The land of Vartanadel is full of twisted and fabricated truths. To stay in power, one must play the game.
A collection of Chinese Mythical Lifeforms that can pose varying degrees of danger to adventurers and the general populace
A collection of relatively harmless Chinese Mythical Lifeforms
Two creatures, forever cycling between the phases of the 5 elements, unable to rejoin.
A short story which uses Memory Moths in a sci-fi setting. Props to Echomirage for the forum post that inspired the symbiotic Proxy Bug.
An army can be compared to a craftsmen. Both produce for gain. A craftsmen produces a product, a good, for monetary gain. An army, however, produces corpses for resource acquisition. Be it on the battlefield or in the medical tent with the severely wounded being put out of their misery, the fillers of graves are being produced.
Any mind of the modern age has thought about putting those bodies to work. Necromancy has long been socially inacceptable. Besides, no one enjoys seeing a former comrade, a former brother-in-arms, walking around fighting and killing with a spear hole in his gut and a couple arrows hanging from the arms. And the only other way was to throw the dead body into a catapult and throw it at the enemy, in the hopes of giving them plague.
It was Obstarian military who first unleashed the Raveten on their foes during the World War. No one was prepared for it. And so people died.
Think twice before giving your children extreme in utero biomodification. Your decision will last for my lifetime.
Greentails, sirens, mermaids, merfolk, the creature you think of when you hear these names is a Tangaroa.
When a wizard named Mendalus develops a spell that summons an obedient woman named Catherine--exactly like any other summoning spell--it creates chaos in the wizard-metropolis of Meltheria, as many interested parties struggle to understand the nature (and legality) of the Catherine spell, while vast fortunes hang in the balance.
The cover depicts a stylized rose with one drop of blood dripping from one of its thorns.
(But is there more than meets the eye with this book, of bloody course there is!)
Herein lies the histories of Warpriest Lazarus, righteous fist of Tridoa. Lord Lightward the Lunar Hammer.
Herein lies the birth of Lazarus Lightward the Hellpriest; Trickster of Devils and Master of the Bloodied Moon.
This submission was lost to the void...
The shining city of glass and mirror within the forboding Karikun desert. Welcome to the home city and birthplace of the Ouzquin Dremorix.
One man's ultimate demise could prove another's treasure...Or curse.
Also called the Flowers of Childhood, they look like they were taken straight from a fairytale. But they have a darker side.
Captain Aubrey surveyed the deck of the captured sloop. He was amazed that such well run ship could crewed by such a motley gang of men. He turned to the doctor and wondered, "No man is born into piracy. What were these many fellows before they took up the black flag? Surely they can not all share the same story."
"Impatient as well as stupid, some virtuous whip you are." Snap tilts her head to the side with a smile as her drumming fingers increase in tempo. "I assure you that my patience is vast." The man stops in his tracks stare Snap down, her expression remains unchanged. "Vast, not infinite. I am but a human so I am sure something could cause me to break my vows." Hastily he resumes filling the order. As Snap walks out the door with the goods the shopkeep grabs your arm. "That is a monster chained by monks robes, I have stared down raging barbarians and never seen such hate in their eyes."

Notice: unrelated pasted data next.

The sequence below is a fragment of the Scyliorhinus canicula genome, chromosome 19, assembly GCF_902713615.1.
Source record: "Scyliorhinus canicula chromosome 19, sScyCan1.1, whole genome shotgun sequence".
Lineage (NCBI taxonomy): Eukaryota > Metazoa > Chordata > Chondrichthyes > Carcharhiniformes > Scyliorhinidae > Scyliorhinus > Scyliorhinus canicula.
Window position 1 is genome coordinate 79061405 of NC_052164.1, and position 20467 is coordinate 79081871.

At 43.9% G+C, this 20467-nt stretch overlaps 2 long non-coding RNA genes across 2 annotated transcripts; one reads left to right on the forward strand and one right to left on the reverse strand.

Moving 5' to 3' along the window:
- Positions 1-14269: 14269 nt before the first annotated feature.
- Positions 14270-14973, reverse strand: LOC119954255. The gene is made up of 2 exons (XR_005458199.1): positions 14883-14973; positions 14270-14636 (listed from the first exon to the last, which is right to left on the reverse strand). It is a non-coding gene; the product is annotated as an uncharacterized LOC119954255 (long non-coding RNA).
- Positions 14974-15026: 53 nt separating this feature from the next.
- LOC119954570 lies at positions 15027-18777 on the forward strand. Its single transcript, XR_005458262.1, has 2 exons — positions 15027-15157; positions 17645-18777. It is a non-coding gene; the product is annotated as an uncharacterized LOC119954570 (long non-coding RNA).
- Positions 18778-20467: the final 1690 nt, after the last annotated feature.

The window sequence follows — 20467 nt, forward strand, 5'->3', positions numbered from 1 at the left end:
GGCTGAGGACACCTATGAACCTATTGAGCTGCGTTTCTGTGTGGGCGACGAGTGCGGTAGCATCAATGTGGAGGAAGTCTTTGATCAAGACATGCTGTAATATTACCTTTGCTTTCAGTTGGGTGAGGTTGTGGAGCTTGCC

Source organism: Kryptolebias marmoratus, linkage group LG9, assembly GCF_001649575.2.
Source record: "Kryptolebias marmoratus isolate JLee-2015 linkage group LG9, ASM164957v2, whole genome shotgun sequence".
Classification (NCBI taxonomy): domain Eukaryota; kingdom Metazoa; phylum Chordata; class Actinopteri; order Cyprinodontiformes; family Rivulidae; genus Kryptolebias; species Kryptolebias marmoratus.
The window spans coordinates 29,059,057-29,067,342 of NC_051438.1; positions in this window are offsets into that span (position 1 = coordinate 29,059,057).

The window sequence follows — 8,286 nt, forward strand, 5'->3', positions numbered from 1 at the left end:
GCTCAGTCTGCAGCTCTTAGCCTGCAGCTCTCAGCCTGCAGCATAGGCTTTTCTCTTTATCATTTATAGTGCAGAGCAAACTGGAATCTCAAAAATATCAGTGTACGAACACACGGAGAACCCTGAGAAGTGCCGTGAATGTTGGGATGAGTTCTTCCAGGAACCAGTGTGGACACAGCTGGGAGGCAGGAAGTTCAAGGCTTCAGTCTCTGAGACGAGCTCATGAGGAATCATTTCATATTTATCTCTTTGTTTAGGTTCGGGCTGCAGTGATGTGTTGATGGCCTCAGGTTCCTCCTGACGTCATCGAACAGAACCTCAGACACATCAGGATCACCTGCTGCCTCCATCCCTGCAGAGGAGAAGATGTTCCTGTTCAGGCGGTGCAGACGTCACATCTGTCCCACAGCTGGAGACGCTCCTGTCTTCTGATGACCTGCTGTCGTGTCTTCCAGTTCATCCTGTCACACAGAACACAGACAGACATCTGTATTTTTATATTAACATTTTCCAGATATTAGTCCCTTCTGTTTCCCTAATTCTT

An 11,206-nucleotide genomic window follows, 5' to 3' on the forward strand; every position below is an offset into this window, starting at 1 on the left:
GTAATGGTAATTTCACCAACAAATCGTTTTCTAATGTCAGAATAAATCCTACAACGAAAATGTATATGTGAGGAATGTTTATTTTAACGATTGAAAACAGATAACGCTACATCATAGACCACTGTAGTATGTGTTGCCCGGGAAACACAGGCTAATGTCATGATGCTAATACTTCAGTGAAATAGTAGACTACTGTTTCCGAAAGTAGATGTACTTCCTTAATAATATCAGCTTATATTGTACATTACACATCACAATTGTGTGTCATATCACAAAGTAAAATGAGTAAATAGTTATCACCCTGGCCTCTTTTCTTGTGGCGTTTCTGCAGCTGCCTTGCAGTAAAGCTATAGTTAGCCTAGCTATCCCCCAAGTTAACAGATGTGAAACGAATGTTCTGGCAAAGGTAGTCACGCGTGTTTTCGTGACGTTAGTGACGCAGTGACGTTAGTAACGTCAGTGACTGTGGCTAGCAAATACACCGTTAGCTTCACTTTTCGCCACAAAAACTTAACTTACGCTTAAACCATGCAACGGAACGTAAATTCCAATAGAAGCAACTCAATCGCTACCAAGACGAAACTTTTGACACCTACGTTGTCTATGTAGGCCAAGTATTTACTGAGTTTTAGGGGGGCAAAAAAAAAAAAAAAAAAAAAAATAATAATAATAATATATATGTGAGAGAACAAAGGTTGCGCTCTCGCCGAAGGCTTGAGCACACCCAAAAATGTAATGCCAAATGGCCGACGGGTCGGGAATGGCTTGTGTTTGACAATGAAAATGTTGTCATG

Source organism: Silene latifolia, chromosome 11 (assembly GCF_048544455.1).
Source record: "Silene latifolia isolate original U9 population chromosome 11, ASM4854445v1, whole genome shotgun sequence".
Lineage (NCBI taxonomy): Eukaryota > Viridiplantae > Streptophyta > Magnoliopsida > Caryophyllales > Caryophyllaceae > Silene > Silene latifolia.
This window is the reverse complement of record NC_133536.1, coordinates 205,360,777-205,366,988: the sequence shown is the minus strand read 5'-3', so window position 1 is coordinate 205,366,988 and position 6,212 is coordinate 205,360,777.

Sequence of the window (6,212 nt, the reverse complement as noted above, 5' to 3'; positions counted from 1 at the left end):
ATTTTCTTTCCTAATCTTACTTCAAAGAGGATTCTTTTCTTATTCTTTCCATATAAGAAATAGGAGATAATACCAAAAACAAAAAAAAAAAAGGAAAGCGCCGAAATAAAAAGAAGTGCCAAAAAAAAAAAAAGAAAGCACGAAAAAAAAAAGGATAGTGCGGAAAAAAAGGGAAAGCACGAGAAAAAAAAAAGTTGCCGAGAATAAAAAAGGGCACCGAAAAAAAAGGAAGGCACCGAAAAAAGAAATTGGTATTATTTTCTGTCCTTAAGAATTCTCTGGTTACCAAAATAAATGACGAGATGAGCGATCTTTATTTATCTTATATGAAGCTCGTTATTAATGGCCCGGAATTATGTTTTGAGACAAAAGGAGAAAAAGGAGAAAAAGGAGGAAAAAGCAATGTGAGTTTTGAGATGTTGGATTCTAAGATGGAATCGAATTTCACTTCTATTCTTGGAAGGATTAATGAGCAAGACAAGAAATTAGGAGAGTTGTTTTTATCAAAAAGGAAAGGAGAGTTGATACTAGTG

A warrior that never tremble, a warrior that always line forward, a warrior that always spearheading the battle. His bravery is unimaginable... It's Valadaar, the Hand of Ashantar...
The Jiangsi was the name of an undead being in Chinese folklore and mythology. Usually translated as zombie or vampire for Western palates, the Jiangsi was really neither. They appeared as simply risen, fresh corpses. They moved (peculiarly!) by hopping rather than walking, and sought out the living to suck the Qilife force from their victims.
Perhaps significantly more interesting than the Jiangsi itself, was the lore surrounding them. "Zombie wranglers", or "Corpse Herders", usually Daoist priests, were men tasked with delivering these undead beings back to their respective home towns. Tradition in China placed great importance and emphasis on the return of the dead to their homes and families, and thus the corpse herders came to be. By using magick words and talismans they would animate the dead, and by placing specially inscribed parchments of paper over the Jiangsi heads and faces, the corpse herders would be able to control the hopping corpses. Then like pied pipers, they would lead processions of subdued undead, across many miles, rhythmically chanting and ringing tiny bells.
Special inns were built across China to house these undead caravans, as the zombies could only travel by evening and night, the sun anathema to them. Rows of doors opening to barely a closet-space, lined the walls of these special establishments. Behind these doors, the corpses would be stored upright while the corpse herders rested in rooms.
The Jiangsi under the control of a corpse herder were quite harmless, merely hopping after him, silently and without complaint, for weeks and months. If however, the magicked parchment would somehow be removed from their faces, the creatures would immediately seek living humans to kill. Their thirst for Qi was unquenchable.
The job of a corpse herder was an interesting one to say the least.